Only an intelligent and proactive response to the root causes of knife crime will work

Once regarded as an exemplar of decency and civilised living, parents in suburbs of Britain’s capital now fear for the lives of their children going out to meet their peers or even popping down to the nearest corner shop.

Week after week, the stabbings continue. Violent death stalks the young of our cities like a bacillus ready to strike at random. It is amazing that we have stood back and watched this wretched tide of misery rise with almost a detached equanimity. But something happened a few days ago which seemed to shake us out of our torpor. Last week, in quick succession, two seventeen dear old white children – a girl and a boy – died.

It is a terrible thing to suggest, but I believe society gave every impression of not wanting to over-exercise its concerns because the killings have very largely been confined to the non-white community. It was black on black, and mainly part of a gang culture which had developed. How mortifying that must seem to the families of all those other kids who have died to hear the alarm bells suddenly ring and note the attention which the two recent deaths have attracted. Were their children not as worthy of equal attention?

I do not think it fanciful to suggest that if this epidemic of stabbings were happening to white children, the army would be on the streets by now.

There was an echo in all this of the working class public’s justified rage at the efforts and astronomic sums dedicated to the search for the high profile and professional class’s child, Madeline McCann. Were their children not also going missing? Why was Madeline so special? And where was the fairness in a system that only took notice and opened its purse-strings when it happened to the favoured ones in society.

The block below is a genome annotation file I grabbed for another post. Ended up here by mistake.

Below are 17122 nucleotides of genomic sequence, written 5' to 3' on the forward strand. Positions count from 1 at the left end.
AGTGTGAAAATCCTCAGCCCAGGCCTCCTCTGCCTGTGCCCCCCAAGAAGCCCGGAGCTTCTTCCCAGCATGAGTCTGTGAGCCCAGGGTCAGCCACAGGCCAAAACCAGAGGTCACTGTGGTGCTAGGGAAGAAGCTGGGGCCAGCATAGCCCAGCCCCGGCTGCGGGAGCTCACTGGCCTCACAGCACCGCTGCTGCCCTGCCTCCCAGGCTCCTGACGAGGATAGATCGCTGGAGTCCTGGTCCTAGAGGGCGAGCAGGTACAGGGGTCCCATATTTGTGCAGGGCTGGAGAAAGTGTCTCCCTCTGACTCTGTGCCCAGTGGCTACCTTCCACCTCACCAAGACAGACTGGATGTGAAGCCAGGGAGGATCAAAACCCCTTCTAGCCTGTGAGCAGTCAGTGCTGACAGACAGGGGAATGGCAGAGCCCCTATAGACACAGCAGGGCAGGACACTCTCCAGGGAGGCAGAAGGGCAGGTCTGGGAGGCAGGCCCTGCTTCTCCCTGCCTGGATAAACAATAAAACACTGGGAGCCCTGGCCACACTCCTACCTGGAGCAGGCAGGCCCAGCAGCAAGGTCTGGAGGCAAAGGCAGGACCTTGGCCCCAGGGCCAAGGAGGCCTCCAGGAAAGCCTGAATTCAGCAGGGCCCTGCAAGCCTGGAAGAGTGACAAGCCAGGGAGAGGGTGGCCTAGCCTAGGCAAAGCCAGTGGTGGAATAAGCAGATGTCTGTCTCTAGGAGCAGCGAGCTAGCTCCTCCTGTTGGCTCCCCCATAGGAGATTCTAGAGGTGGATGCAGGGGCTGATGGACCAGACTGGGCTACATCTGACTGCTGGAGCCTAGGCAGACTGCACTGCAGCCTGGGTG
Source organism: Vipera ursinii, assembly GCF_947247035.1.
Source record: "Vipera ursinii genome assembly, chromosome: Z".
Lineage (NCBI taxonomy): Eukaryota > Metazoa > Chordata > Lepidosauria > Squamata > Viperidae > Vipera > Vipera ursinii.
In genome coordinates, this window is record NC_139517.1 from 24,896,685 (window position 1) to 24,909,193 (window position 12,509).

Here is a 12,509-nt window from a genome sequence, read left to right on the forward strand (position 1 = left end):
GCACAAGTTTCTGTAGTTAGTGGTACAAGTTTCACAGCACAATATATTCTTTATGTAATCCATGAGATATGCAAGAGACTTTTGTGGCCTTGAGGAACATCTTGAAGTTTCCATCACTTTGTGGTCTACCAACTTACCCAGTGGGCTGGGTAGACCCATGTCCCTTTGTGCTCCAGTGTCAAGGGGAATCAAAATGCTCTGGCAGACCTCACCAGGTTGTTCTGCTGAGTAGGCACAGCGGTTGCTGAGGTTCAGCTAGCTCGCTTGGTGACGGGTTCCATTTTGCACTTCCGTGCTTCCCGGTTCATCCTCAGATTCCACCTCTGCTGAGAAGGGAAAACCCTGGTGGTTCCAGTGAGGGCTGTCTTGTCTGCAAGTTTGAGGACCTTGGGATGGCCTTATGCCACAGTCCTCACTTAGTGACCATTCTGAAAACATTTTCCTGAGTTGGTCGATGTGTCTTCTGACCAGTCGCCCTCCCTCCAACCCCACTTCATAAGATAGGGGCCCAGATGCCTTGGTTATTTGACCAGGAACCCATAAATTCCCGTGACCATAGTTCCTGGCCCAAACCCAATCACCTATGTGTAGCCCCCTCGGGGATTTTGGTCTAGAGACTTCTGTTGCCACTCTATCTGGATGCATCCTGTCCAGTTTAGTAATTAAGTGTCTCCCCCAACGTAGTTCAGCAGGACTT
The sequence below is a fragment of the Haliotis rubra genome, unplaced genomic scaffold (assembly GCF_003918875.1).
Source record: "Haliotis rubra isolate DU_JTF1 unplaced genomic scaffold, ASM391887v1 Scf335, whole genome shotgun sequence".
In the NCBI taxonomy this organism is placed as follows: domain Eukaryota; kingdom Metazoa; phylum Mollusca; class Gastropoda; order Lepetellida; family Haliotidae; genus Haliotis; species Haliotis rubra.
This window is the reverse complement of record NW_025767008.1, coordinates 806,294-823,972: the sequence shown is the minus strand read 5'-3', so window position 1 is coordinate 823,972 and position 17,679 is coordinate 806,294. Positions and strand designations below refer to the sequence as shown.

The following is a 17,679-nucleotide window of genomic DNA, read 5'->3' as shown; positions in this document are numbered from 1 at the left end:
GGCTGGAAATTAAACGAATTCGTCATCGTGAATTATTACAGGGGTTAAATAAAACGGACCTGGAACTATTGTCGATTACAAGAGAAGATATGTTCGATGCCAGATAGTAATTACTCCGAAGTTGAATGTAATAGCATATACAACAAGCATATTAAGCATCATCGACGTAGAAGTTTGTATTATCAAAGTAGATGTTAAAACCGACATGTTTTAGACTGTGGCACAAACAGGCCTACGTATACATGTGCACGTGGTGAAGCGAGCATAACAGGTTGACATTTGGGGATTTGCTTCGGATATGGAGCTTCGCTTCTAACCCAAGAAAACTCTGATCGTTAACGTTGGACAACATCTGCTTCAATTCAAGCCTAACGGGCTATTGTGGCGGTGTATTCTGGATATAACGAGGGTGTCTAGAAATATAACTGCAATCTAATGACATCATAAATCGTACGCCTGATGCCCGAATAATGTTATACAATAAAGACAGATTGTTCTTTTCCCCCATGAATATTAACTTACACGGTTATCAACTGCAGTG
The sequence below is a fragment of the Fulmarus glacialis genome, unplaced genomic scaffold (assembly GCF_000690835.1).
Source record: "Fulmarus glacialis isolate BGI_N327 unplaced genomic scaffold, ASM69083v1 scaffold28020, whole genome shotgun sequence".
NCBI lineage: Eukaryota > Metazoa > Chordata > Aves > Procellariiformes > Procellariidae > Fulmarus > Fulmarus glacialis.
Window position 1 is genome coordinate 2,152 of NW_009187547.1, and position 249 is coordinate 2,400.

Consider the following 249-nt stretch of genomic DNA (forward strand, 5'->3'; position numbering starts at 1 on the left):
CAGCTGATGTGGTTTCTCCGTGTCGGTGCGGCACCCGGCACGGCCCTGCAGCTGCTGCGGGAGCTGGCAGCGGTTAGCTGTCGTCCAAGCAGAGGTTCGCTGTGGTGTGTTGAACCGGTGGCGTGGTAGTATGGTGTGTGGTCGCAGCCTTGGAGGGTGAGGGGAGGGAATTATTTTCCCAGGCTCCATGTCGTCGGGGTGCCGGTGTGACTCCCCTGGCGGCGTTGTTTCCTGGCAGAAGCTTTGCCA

Now that the wider public have finally woken up to what is happening in its cities, we have to pose the question: what is to be done? First, we have to identify the drivers of knife crime. There is no single cause – there seldom ever is – but in my book, lack of prospects must feature highly. Any youngster not benefiting from a stable family life, a decent education and challenging/enjoyable extracurricular activities is fodder for the gang leaders.

No single factor contributes more to a youngster going off the rails than the lack of a father figure in family life. And no community in the country suffers more from this of this than people of Caribbean ethnicity. Sadly, people in this community are the very ones hardest hit by the killings.

If you do not accept this argument about the importance of a father figure, ask yourself this question: how many Jewish mothers are left to get on with it because papa has done a runner? And when was the last time you heard of a Jewish boy being arraigned in court for a knifing, or indeed for any anti-social activity? That is because family life is so cohesive and all-embracing. You could almost say suffocating. The sheer shame of letting down not just your family but your community is enough.

When there is a father figure, why doesn’t dad do his own Stop and Search before his boy steps out on to the street? I know that if I lived in one of the affected areas, I couldn’t live with the thought that my boy might be armed and dangerous. I would have to satisfy myself.